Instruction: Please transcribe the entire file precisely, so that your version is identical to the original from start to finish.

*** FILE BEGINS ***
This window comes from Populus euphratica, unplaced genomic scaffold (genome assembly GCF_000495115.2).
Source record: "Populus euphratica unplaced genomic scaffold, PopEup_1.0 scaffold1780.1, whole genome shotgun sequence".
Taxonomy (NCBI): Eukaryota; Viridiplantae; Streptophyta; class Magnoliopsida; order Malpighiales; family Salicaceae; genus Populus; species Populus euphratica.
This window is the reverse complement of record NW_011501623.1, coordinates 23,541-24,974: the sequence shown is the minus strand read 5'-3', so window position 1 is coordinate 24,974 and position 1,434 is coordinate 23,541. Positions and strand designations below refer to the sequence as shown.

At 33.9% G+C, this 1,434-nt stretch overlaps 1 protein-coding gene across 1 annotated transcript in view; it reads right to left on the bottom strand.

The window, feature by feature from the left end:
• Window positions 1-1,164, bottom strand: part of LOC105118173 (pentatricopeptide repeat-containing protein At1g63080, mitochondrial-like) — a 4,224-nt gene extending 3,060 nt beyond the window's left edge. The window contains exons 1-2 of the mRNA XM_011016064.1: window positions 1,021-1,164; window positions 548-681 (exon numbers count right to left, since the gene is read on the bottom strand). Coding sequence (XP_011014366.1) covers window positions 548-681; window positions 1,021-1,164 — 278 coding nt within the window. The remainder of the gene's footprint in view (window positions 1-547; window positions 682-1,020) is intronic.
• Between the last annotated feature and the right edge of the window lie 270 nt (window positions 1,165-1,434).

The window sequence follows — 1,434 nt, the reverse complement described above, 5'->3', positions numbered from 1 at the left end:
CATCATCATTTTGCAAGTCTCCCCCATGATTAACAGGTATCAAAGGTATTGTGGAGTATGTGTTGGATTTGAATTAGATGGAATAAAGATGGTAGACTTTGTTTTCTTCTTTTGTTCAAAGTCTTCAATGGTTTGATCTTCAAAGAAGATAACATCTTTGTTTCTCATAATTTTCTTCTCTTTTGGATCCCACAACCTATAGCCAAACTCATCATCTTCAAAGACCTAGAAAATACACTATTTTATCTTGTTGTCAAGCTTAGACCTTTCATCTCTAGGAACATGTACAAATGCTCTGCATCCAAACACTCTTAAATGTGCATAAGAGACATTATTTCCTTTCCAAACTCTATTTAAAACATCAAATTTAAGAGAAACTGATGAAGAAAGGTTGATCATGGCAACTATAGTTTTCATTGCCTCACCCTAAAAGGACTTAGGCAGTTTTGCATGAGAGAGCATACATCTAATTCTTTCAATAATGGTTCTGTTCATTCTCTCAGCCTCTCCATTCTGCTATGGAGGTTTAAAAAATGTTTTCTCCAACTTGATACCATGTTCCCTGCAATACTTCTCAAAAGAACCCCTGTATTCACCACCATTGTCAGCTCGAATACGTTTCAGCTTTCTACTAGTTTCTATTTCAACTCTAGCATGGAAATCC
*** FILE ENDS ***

This window comes from Populus euphratica, unplaced genomic scaffold (genome assembly GCF_000495115.2).
Source record: "Populus euphratica unplaced genomic scaffold, PopEup_1.0 scaffold1780.1, whole genome shotgun sequence".
Taxonomy (NCBI): Eukaryota; Viridiplantae; Streptophyta; class Magnoliopsida; order Malpighiales; family Salicaceae; genus Populus; species Populus euphratica.
This window is the reverse complement of record NW_011501623.1, coordinates 23,541-24,974: the sequence shown is the minus strand read 5'-3', so window position 1 is coordinate 24,974 and position 1,434 is coordinate 23,541. Positions and strand designations below refer to the sequence as shown.

At 33.9% G+C, this 1,434-nt stretch overlaps 1 protein-coding gene across 1 annotated transcript in view; it reads right to left on the bottom strand.

The window, feature by feature from the left end:
• Window positions 1-1,164, bottom strand: part of LOC105118173 (pentatricopeptide repeat-containing protein At1g63080, mitochondrial-like) — a 4,224-nt gene extending 3,060 nt beyond the window's left edge. The window contains exons 1-2 of the mRNA XM_011016064.1: window positions 1,021-1,164; window positions 548-681 (exon numbers count right to left, since the gene is read on the bottom strand). Coding sequence (XP_011014366.1) covers window positions 548-681; window positions 1,021-1,164 — 278 coding nt within the window. The remainder of the gene's footprint in view (window positions 1-547; window positions 682-1,020) is intronic.
• Between the last annotated feature and the right edge of the window lie 270 nt (window positions 1,165-1,434).

The window sequence follows — 1,434 nt, the reverse complement described above, 5'->3', positions numbered from 1 at the left end:
CATCATCATTTTGCAAGTCTCCCCCATGATTAACAGGTATCAAAGGTATTGTGGAGTATGTGTTGGATTTGAATTAGATGGAATAAAGATGGTAGACTTTGTTTTCTTCTTTTGTTCAAAGTCTTCAATGGTTTGATCTTCAAAGAAGATAACATCTTTGTTTCTCATAATTTTCTTCTCTTTTGGATCCCACAACCTATAGCCAAACTCATCATCTTCAAAGACCTAGAAAATACACTATTTTATCTTGTTGTCAAGCTTAGACCTTTCATCTCTAGGAACATGTACAAATGCTCTGCATCCAAACACTCTTAAATGTGCATAAGAGACATTATTTCCTTTCCAAACTCTATTTAAAACATCAAATTTAAGAGAAACTGATGAAGAAAGGTTGATCATGGCAACTATAGTTTTCATTGCCTCACCCTAAAAGGACTTAGGCAGTTTTGCATGAGAGAGCATACATCTAATTCTTTCAATAATGGTTCTGTTCATTCTCTCAGCCTCTCCATTCTGCTATGGAGGTTTAAAAAATGTTTTCTCCAACTTGATACCATGTTCCCTGCAATACTTCTCAAAAGAACCCCTGTATTCACCACCATTGTCAGCTCGAATACGTTTCAGCTTTCTACTAGTTTCTATTTCAACTCTAGCATGGAAATCC